I took I recently took a DNA test. Twenty three of me, which is just your spit, and it came back and it just shows you how much being Jewish is actually in your blood. It came back and usually the test would be different for me and for her because of the type of Jewish we are.


But for me, it came back as ninety nine point six percent Jewish as Jew and then zero point four percent other. And I didn't get I didn't give white. I didn't get Russian. I didn't get American, Israeli. None of that. It didn't count because of how much Jewish is in my blood, which also means Ashkenazi Jews. It means that. My ancestors were probably cousins and they were fucking and that's how I'm able to have so much Jewish in my blood, but it just shows you the difference between how some people confuse or because.


So that's like to me, it's a race because it's literally my blood and I'm also a Cohen. And they say that if you're a Cohen, that's another specific thing in your blood. So that's another way you can test my blood to see if I'm like an extra Jew, which is a Cohen. Yeah. And Ashkenazi Jews, because we I think our ancestors were fucking each other. We also have more. That's a you know, it's a race and it's not a religion because there's actual diseases that only Ashkenazi Jews carry that if I marry another Ashkenazi Jew, we both have to get tested for that specific those specific diseases in order for our kids to not have those.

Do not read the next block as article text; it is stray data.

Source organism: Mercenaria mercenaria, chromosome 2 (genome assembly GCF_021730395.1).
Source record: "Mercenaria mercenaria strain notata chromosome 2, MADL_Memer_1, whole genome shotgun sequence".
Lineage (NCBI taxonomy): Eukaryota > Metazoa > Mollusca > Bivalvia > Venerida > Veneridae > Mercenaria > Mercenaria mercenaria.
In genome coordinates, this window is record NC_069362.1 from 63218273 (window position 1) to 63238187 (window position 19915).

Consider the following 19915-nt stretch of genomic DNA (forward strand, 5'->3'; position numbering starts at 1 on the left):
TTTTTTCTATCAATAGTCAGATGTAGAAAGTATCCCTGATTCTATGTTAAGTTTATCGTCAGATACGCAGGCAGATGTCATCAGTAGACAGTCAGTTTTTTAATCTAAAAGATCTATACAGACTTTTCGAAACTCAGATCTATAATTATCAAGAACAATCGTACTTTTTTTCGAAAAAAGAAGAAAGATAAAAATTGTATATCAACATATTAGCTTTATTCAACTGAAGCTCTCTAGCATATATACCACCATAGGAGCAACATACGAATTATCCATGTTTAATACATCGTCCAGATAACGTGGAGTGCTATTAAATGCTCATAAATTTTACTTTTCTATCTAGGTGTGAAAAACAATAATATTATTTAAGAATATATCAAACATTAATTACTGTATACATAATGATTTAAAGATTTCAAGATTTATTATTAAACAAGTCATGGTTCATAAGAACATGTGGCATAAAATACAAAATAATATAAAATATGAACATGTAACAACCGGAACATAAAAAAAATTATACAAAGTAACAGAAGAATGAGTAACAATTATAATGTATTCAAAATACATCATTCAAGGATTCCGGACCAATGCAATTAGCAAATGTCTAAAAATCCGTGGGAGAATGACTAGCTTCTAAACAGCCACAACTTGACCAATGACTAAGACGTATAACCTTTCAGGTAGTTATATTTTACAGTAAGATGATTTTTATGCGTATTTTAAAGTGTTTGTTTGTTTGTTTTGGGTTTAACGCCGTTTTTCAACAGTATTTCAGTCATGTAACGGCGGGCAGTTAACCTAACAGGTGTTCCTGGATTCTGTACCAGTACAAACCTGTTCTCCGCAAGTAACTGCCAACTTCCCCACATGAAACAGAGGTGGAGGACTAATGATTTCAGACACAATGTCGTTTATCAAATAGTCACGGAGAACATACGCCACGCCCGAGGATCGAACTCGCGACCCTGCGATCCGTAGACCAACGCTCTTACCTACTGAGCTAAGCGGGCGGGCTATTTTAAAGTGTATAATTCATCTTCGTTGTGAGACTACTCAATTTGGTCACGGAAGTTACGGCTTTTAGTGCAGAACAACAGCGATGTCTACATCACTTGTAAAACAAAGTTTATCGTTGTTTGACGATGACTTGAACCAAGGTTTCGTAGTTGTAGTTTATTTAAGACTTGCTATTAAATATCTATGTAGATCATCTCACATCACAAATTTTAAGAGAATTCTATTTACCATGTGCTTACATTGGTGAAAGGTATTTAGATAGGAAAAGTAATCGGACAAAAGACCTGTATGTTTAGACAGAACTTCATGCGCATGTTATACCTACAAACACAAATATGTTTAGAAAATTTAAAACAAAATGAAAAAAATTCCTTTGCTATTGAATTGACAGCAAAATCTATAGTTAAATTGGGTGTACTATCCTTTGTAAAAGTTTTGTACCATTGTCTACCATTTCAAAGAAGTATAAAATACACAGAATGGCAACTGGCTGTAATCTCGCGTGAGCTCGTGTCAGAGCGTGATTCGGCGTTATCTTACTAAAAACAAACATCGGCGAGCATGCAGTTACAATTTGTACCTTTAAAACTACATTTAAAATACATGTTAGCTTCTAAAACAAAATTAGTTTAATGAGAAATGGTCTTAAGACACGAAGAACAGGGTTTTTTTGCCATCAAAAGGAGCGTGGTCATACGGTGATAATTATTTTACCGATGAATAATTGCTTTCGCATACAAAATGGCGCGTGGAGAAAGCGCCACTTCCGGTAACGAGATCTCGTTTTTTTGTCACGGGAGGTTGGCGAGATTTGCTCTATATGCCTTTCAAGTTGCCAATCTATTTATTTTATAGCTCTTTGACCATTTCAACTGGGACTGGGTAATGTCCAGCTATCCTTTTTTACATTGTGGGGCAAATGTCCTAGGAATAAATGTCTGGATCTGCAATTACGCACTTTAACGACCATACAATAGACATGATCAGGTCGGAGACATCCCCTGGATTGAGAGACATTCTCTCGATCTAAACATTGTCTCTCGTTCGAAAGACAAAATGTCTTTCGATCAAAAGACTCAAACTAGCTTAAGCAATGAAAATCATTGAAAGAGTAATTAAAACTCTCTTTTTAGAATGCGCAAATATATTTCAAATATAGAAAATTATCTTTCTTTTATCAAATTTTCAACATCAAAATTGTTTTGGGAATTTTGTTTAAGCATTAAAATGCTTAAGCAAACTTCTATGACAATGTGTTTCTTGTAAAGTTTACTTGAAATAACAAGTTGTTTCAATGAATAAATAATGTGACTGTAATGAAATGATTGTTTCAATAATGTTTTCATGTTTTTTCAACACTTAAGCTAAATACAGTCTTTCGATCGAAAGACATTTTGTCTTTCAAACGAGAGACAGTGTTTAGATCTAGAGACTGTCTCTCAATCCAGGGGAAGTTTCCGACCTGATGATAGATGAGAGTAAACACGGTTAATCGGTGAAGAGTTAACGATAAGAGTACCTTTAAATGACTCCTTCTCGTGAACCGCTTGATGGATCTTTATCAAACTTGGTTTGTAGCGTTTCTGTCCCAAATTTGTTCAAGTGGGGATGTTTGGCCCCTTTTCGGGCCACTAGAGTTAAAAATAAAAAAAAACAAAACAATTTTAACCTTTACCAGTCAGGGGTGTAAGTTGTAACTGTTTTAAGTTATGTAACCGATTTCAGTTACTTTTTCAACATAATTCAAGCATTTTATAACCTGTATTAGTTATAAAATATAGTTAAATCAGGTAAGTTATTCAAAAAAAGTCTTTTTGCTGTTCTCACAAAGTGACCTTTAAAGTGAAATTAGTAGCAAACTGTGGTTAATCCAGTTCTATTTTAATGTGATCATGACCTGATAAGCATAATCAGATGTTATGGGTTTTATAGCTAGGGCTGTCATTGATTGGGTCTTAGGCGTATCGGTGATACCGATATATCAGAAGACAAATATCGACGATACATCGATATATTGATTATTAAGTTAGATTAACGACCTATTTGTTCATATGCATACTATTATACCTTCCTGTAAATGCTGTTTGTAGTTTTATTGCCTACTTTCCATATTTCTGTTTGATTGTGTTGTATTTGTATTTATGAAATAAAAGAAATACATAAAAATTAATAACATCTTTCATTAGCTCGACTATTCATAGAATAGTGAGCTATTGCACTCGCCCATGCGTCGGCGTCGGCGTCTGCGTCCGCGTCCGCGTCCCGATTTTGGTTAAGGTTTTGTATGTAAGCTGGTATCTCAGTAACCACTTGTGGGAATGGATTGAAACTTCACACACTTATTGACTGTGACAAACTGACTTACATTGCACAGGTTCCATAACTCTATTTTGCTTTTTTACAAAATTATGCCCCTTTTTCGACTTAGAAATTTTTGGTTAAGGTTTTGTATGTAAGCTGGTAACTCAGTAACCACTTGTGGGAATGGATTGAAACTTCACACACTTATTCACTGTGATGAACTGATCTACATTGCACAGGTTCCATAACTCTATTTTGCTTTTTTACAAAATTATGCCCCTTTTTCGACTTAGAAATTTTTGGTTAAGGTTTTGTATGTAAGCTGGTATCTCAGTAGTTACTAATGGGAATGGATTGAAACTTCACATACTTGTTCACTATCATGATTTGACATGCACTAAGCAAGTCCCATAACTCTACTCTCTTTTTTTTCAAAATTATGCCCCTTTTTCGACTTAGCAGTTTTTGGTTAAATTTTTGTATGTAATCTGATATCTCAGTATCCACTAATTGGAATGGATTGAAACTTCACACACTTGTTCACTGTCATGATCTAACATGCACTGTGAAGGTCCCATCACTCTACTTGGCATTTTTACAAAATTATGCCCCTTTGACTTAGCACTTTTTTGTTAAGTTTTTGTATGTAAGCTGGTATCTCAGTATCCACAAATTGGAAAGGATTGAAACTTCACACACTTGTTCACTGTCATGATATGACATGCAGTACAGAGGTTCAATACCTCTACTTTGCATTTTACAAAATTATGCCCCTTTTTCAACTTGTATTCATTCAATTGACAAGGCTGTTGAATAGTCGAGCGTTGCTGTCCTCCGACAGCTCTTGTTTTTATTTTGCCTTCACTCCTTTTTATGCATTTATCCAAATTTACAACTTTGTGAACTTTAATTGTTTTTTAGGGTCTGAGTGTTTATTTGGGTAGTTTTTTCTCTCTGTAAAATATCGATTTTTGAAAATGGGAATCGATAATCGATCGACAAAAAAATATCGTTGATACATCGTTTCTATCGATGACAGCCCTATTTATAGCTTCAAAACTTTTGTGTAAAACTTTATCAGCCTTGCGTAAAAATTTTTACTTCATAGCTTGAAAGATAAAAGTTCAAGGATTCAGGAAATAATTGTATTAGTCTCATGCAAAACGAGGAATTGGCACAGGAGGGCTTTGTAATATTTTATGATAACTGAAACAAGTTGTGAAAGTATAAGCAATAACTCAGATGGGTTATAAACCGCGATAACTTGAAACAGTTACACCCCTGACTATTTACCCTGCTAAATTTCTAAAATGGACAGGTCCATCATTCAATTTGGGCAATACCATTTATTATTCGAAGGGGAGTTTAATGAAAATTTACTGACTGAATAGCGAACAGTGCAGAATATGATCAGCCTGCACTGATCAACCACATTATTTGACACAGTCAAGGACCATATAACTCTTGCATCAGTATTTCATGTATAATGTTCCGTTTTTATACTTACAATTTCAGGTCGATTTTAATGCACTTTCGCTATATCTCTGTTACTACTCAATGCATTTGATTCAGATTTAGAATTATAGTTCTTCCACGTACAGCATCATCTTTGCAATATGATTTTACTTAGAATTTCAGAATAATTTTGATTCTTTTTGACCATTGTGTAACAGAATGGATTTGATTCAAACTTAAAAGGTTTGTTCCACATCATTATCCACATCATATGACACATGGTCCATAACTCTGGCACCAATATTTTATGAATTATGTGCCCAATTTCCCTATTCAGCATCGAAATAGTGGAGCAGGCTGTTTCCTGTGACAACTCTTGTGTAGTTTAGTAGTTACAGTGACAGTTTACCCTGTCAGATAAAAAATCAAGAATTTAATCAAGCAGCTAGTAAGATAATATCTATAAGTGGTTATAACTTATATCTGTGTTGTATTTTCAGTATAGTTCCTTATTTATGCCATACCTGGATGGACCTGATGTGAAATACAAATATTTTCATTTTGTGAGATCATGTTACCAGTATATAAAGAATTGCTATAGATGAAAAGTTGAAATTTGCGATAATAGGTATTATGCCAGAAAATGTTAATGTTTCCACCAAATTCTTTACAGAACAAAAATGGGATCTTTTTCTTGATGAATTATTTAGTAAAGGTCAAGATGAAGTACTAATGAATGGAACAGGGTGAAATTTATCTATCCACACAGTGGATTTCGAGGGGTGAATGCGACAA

Right. So how can you say it's a religion?


Well, I think people can also convert to Judaism, in which case it is a religion. So I kind of think it's both.


But what's really interesting is there was there was this was like 10, 12 years ago.


I'll never forget it was on NPR every day I would drive in when I was in residency to USC, it was like a 20 minute drive. I'd listen to NPR and there was two KKK members that actually got married, had children and their child had socks, which is an Ashkenazi Jewish disease.


And they found out that their ancestors were from Germany. Jewish came here like many people that were victims of the Holocaust, denied their Judaism because it was dangerous to be Jewish and they didn't want to die.


And they actually raise their kids without ever telling them that they were Jewish because and this is very, very common, by the way.


So these two kids, you know, grow up, joined the KKK, get married, have a kid with Tasaki, do the genetic testing, find out they're both Ashkenazi Jews, and then they totally turn their lives around and dedicated the rest of their lives to helping other people in the KKK.


Get out. Oh, get out.


OK, that's so funny. So they ended up finding out they actually hated themselves this whole time. Isn't that business is crazy? So I. I'll never forget it, I was like it was one of those ones that you, like, sit in your car, even though you're right, you've arrived at your destination because you just want to hear the rest of it.